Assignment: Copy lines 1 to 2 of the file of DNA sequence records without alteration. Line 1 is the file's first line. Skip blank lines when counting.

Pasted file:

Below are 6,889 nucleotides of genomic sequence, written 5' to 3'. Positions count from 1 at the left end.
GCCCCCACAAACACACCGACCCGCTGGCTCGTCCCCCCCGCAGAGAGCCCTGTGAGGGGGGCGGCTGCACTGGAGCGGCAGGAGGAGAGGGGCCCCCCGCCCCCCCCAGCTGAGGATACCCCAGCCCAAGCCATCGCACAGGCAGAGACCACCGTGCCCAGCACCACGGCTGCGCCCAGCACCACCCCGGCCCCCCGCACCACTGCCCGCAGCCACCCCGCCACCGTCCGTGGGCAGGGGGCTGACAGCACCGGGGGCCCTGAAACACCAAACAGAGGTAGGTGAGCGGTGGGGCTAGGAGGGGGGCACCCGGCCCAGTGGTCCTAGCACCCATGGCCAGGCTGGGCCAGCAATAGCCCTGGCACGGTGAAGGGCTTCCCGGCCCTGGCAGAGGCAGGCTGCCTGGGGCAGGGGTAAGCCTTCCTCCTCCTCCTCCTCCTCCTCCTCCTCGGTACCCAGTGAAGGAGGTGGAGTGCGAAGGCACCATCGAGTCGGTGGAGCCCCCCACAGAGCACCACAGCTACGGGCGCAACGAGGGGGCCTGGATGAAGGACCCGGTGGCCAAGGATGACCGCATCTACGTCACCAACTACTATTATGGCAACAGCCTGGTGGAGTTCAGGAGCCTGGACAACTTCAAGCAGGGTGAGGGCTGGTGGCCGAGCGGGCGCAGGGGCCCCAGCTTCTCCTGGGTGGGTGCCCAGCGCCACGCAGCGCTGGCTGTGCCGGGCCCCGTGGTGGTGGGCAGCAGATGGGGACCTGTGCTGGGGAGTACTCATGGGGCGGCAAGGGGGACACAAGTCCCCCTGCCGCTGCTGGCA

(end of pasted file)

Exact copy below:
Below are 6,889 nucleotides of genomic sequence, written 5' to 3'. Positions count from 1 at the left end.
GCCCCCACAAACACACCGACCCGCTGGCTCGTCCCCCCCGCAGAGAGCCCTGTGAGGGGGGCGGCTGCACTGGAGCGGCAGGAGGAGAGGGGCCCCCCGCCCCCCCCAGCTGAGGATACCCCAGCCCAAGCCATCGCACAGGCAGAGACCACCGTGCCCAGCACCACGGCTGCGCCCAGCACCACCCCGGCCCCCCGCACCACTGCCCGCAGCCACCCCGCCACCGTCCGTGGGCAGGGGGCTGACAGCACCGGGGGCCCTGAAACACCAAACAGAGGTAGGTGAGCGGTGGGGCTAGGAGGGGGGCACCCGGCCCAGTGGTCCTAGCACCCATGGCCAGGCTGGGCCAGCAATAGCCCTGGCACGGTGAAGGGCTTCCCGGCCCTGGCAGAGGCAGGCTGCCTGGGGCAGGGGTAAGCCTTCCTCCTCCTCCTCCTCCTCCTCCTCCTCGGTACCCAGTGAAGGAGGTGGAGTGCGAAGGCACCATCGAGTCGGTGGAGCCCCCCACAGAGCACCACAGCTACGGGCGCAACGAGGGGGCCTGGATGAAGGACCCGGTGGCCAAGGATGACCGCATCTACGTCACCAACTACTATTATGGCAACAGCCTGGTGGAGTTCAGGAGCCTGGACAACTTCAAGCAGGGTGAGGGCTGGTGGCCGAGCGGGCGCAGGGGCCCCAGCTTCTCCTGGGTGGGTGCCCAGCGCCACGCAGCGCTGGCTGTGCCGGGCCCCGTGGTGGTGGGCAGCAGATGGGGACCTGTGCTGGGGAGTACTCATGGGGCGGCAAGGGGGACACAAGTCCCCCTGCCGCTGCTGGCA